HicksBiz Blog

Category: Around town

Around town

Remembering Edmonton's hot downtown clubs/restaurants of the early '80s

Back a few weeks ago, in Hicks on Biz, I wrote about the Downtown Hospitality Explosion, the renaissance of clubs and restaurants in downtown Edmonton, in part jockeying for position when the new arena comes on stream in 2016. Which got a few pals reminiscing about the last great wave of good clubs and restaurants downtown, surprisingly extending a few years beyond the great recession of 1982. Places we remembered in the downtown: Crackerjacks.  Scandals in the basement of the Howard Johnson's - now a Holiday Inn - a disco joint where Motley Crue was once booed off the stage. Darlings in the 4 Seasons, with the legendary maitre d's remark as he didn't allow one of The Eagles into the disco. "I don't care what kind of bird you are, you can't come into Darling's in jeans!" Flashback - Hottest club in town for many, many years! The Rose & Crown Pub in 4 Seasons - which has survived multiple ownership changes of the hotel. The Mansion in Le Marchand Mansion Jesters in the Boardwalk Walden's in ... Read the rest of entry »

Pampa introduces Brazilian wine to Edmonton

Why, one asks after yet another fine bottle of Brazilian red has been sampled at a media gathering in the Pampa Brazilian Steakhouse, has there been so little Brazilian wine available in Canada before? After all, it wasn't that difficult, after Pampa proprietor Oscar Lopez and his wine guy Nelson Gomes of FineVine Imports decided to focus on Brazilian wines in a restaurant specializing in Brazilian-style spit-cooked meat shop, to get the stuff.   They made a trip or two to Brazil's wine country to its south, met the growers and vintners, and simply fired up a not-too-difficult process of importing wine by the case from vintner to restaurant ... with a few bottles left over for FineVine to distribute through its retail network. It appears that Brazil has not gone after the export market for its wines, which, in price and quality, can easily compete with the much better known Chilean and Argentinian brands from South America. So the perceptive Mr. Lopez not only has a unique style of cooking and presen ... Read the rest of entry »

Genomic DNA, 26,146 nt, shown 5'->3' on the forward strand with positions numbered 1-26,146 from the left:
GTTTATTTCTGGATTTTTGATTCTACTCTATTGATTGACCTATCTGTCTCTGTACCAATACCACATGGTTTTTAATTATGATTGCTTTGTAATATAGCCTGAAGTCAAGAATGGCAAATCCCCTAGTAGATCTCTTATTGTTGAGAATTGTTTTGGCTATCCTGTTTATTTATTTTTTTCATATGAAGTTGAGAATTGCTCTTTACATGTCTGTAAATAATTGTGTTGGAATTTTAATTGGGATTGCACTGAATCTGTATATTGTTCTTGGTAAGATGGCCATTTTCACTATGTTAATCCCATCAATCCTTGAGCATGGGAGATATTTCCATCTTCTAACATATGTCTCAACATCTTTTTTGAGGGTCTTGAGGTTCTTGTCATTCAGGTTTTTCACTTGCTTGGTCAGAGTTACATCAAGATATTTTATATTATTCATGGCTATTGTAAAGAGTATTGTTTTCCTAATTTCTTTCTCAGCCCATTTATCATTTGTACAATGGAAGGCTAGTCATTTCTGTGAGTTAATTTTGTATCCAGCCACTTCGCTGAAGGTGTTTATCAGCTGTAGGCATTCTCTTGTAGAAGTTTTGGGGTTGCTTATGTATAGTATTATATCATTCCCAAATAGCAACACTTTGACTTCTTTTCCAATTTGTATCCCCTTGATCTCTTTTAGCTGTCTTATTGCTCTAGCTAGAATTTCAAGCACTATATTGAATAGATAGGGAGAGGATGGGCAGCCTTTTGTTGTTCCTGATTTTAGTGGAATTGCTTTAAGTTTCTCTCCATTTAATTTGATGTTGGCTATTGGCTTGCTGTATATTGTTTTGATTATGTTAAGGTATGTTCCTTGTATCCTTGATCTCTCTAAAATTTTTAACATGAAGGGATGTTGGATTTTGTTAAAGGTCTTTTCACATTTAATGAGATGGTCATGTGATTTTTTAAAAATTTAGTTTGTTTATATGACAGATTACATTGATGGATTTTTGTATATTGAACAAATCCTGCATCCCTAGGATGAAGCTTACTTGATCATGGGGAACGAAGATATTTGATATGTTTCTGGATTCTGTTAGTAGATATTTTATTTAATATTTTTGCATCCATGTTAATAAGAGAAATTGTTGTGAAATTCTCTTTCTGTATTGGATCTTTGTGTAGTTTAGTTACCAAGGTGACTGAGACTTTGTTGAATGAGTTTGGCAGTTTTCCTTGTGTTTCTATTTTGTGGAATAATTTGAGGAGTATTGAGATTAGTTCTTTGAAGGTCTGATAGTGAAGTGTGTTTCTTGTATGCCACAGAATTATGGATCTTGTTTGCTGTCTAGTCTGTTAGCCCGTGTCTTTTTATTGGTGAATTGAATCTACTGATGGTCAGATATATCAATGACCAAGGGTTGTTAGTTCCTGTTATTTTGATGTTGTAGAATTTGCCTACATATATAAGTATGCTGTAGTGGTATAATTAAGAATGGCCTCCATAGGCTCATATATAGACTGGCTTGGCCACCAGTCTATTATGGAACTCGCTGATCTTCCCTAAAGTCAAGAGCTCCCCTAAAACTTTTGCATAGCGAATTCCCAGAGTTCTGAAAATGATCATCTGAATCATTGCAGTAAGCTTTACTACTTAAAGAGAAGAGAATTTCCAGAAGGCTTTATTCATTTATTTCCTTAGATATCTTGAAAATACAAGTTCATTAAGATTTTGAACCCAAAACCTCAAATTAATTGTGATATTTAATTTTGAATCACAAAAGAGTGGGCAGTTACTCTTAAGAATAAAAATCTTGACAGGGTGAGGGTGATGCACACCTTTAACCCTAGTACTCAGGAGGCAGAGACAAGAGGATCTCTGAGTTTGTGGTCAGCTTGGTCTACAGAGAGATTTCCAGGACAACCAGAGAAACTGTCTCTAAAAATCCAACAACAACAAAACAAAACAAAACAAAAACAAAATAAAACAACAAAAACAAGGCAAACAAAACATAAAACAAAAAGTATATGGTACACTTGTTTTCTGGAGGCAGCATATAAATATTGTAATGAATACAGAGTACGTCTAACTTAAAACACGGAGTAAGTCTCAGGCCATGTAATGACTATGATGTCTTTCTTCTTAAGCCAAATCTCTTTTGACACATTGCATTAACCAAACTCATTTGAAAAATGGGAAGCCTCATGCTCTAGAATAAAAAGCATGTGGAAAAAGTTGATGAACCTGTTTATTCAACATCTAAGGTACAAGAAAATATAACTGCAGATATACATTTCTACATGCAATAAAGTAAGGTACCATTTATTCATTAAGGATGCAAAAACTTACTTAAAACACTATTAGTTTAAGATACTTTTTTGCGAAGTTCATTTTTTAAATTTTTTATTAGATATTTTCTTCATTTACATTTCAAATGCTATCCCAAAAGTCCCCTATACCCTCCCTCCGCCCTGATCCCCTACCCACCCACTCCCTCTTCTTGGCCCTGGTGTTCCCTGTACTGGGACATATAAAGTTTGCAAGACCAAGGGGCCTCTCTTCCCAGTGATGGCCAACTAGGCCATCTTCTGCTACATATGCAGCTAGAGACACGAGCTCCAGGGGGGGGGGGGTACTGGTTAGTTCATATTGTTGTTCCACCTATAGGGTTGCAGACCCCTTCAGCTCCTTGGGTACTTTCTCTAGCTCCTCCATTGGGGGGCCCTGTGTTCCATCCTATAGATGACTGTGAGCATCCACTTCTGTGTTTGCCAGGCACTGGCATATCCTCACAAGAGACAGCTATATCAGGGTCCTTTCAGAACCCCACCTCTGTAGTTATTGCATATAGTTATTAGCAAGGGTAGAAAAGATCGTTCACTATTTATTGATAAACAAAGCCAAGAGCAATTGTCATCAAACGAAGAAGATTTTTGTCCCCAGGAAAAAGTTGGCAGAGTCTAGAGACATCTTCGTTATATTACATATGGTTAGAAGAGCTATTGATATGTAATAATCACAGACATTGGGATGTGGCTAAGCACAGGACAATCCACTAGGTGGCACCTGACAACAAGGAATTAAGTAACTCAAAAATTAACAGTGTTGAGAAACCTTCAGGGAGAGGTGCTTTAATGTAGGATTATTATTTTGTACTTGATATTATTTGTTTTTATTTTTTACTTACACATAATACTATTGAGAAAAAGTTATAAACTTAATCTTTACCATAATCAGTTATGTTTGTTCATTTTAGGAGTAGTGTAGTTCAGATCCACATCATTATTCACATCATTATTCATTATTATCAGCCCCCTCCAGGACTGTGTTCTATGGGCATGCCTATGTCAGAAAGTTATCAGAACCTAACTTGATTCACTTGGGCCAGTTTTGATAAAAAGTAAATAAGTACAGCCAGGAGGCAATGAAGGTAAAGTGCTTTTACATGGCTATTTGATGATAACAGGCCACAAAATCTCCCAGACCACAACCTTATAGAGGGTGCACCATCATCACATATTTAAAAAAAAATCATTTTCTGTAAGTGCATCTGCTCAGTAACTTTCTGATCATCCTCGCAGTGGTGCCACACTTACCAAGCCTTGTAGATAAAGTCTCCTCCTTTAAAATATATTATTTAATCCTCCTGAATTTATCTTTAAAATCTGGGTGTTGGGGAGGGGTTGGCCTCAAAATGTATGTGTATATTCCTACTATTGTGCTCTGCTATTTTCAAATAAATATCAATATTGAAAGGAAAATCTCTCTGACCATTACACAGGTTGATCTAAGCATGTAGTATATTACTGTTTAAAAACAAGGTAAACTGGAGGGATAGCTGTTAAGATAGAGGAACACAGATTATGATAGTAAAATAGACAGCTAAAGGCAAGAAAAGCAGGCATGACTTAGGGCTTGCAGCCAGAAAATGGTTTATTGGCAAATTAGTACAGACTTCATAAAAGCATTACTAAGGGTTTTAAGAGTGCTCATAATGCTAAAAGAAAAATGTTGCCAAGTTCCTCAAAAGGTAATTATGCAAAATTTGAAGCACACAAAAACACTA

Hole in one: XIX fine addition to upscale-casual dining scene: Weekly Dish originally published in Edmonton Sun, Wed. Nov. 14, 2012

XIX (Nineteen) 5940 Mullen Way (Rabbit Hill Road, north of Henday Drive) 780-395-1119       Dinenineteen.com Food: 4.5 of 5 stars Ambiance: 3.5 of 5 stars Service: 3.5 of 5 stars Dinner for two (without beverages): Basic, $60; fully loaded, $100 —— It’s an inside joke, folks, and a bit of clever marketing. What kind of restaurant calls itself XIX, or, in the vernacular, Nineteen? Lucky 19? Oriental numerology? A winning blackjack hand? Is there a casino in the ‘hood? The 19th hole. Of course! It’s a casual golf reference to the gathering of friends for food and beverage after 18 holes of golf. XIX is inextricably linked to the Blackhawk Golf Course. Chef Andrew Fung ran Blackhawk’s dining room since it opened. His partner in XIX, Al Prokop, built Blackhawk, and remains majority owner of the members-only course located between Devon and the city’s southwest boundary. Some se ... Read the rest of entry »

Edmonton doesn't exist?! Hicks on Biz, originally published Edmonton Sun, August 17, 2012

By Graham HicksIt’s an annual insult.Every year around this time, the Economist Intelligence Unit’s releases its report on the world’s most livable cities with much fanfare. The Economist is a leading international news and business magazine.Every year, Calgary, Vancouver and Toronto make it in the Top 10. This year, Montreal was the only other Canadian city included, coming in at 16th.No Edmonton.A few years back, tired of this slight, I asked the Edmonton Economic Development Corporation why we didn’t rate, even though Edmonton and Calgary come out neck-and-neck in any survey of Canada’s livable cities.The answer, finally dug out of the Economist people, was that since Calgary and Edmonton were in such close proximity, only one needed to be scrutinized, and it was going to be Calgary.We were not even considered for the list! In the eyes of the authors of this prestigious survey, Edmonton does not exist.There’s an argument for not worrying about lack of recognition – why fret over how others see us, when we ... Read the rest of entry »